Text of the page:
upon his recent TLNT post, “The
Problems With Meetings? They Cost More Than They’re Really Worth,” Mr.
Thomas is that rarest of leaders . . .: an individual with common sense
and great judgment. I relate to Thomas’ comment:
it is a conference call or a physical meeting, these are part of our process of
doing business, and for the most part they are not going away.
Let’s face it – Most meetings are a drain and a waste of
time. How many times have we sat there and realized that the meeting had
turned into something else, and the discussion is like talking to an aged uncle
where it starts in one direction and ends someplace else.
not offering the proverbial “7 steps to improve meetings.” Instead,
Thomas cuts to the chase:
place. In 7 months in my new role, I have called two all-hands-on-deck
meetings. I had one to introduce myself, and one more to discuss how we
would move ahead with our processes. I will probably have one more before
the end of the year to lay out my HR plan and walk them all through it.
plan” to recover from meeting addiction, he does share a number of useful
ideas. Thomas first states that he consciously reminds himself that “our
days are precious and we all know that when we arrive at work, we have our list
of things to do to accomplish that day.” In other words, as the big
dog who often schedules meetings, he weighs the value of a meeting before
automatically hitting his outlook scheduler. He then acknowledges that
when a meeting is called, “there is trouble ahead if the concept is not
clear.” He uses conversation, email, or better yet, a face-to-face
discussion to narrow and frame the topics. He also champions educating
other people to understand that meetings may be more of a time waster than even
lock down the internet and/or block social sites because they considered them
time wasters. However, pull out the time clock and measure the amount of
money that is sitting around the conference room during an overlong meeting and
the true time waster will pop up.
end, but his recommendations are practical:
because you are the conductor. If it is bad it is because of YOU.
trying to solve?”
at a decision?
to meetings. The Harvard Business Review Blog Network regularly
posts relevant articles, including the appropriately titled,“Break Your
Addiction To Meetings” by Elizabeth Grace Saunders. Ms.
Saunders starts out her blog as follows:
a certain group of tasks, or a certain subset of a company. A manager
often has a staff of people who report to him or her.
the halls in a frantic attempt to make the next meeting on time while also
answering emails on his or her mobile device.
most basic recommendation . . .
to attend the meeting, and either decline or use one of the following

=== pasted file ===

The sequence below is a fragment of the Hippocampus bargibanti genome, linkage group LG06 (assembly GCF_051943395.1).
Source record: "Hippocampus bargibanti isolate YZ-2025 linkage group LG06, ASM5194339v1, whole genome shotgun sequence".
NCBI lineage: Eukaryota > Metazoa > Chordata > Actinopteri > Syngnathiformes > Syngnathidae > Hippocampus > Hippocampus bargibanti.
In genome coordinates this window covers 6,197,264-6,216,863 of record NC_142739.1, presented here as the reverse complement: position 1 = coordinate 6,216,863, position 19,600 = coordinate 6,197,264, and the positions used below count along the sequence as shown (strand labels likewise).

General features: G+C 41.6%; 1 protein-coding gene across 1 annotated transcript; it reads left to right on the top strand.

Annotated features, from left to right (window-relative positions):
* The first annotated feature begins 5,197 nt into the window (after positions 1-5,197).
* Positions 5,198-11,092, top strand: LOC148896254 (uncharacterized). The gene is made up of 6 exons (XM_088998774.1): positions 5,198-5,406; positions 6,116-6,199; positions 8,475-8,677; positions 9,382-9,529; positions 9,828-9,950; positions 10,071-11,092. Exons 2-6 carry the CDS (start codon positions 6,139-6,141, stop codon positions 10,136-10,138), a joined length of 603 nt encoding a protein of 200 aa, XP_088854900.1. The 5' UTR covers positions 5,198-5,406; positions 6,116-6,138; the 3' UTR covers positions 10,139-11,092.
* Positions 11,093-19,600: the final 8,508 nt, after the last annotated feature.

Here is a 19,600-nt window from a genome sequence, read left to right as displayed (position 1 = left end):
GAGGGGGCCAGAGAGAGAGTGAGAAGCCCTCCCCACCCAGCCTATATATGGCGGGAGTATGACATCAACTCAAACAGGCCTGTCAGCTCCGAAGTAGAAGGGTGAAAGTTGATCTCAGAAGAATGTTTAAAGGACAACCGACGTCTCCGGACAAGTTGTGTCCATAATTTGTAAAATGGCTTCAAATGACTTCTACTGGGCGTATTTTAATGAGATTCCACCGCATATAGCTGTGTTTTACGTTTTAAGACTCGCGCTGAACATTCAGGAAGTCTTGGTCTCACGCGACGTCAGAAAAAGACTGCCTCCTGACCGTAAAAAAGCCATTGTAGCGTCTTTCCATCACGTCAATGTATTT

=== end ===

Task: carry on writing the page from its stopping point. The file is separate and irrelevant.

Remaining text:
pass on your comments to the facilitator to share. (Bonus: this may
force the facilitator to actually make an agenda!)
the number of meetings you schedule – and reduce their length.” Ms.
Saunders asked, “do you schedule meetings where you spend most of the time
talking – perhaps giving ‘updates’ to a room of people subtly checking their
phones? Do you default the scheduling-hour long meetings (or
longer)?” If so, you need to reprogram your default response of “when in
doubt, schedule a 60 minute meeting.”
email. Only use meetings for discussions and decisions that must happen
with a team, in real time.
• Send a clear agenda when you send the meeting invitation – not two
minutes before the meeting – so it’s easier for everyone to tell whether they
need to attend.
• Designate someone to take thorough notes on the discussion, the
decisions, and the rationale behind these conclusions. Circulate those to
your manager, and anyone else who might need to be in the loop – but doesn’t
need to come to the meeting.
is to “keep your calendar clear by blocking in work time.” Ms.
Saunders observes that if one refrains from meetings, they might accomplish
more “actual work.” It might not surprise one to learn that Ms. Sanders
describes herself as a “time coach,” and earlier this year posted, “Stop Work
Overload By Setting These Boundaries.”
we seem to be making little progress in reducing the number of meetings?
I sometimes wonder if we are overly fixated on achieving “consensus” either out
of a sense of fairness or a desire to avoid political attacks. Sometimes,
I find myself simply wishing that someone would make a decision or delegate
responsibility. Of course, an autocratic decision making system excludes
other worthwhile ideas. In a 1996 article, “Fast Company” described
the importance of meetings and the effect of “bad meetings.”
culture perpetuates itself. . . . Meetings are how an organization says,
“you are a member” so if everyday we go to Board meetings full of boring
people, than we can’t help but think that this is a boring company.
Boring at meetings is worse than negative messages about a company and
Sins of Meetings:”
They arrive late, leave early, and spend most of their time doodling.
(Keep in mind that this article was written in 1996 before the advent of apps).
meetings and use computer-enable similarity to make them more productive.
participants spend more time digressing than discussing.
distractions in a “parking lot.” (I wonder if this 1996 article created
that sometimes overused concept of the “parking lot.”)
People don’t convert decisions into action.
on common documents.
plenty of conversation but not candor.
information, so they postpone critical decisions.
make the same mistakes.
works and what doesn’t and hold people accountable.
conclusion remains that we should wage a holy war to reduce the number of
meetings. As the “De Motivators” poster for “Meetings” states . . . “none of us is as dumb as all of us
. . . .”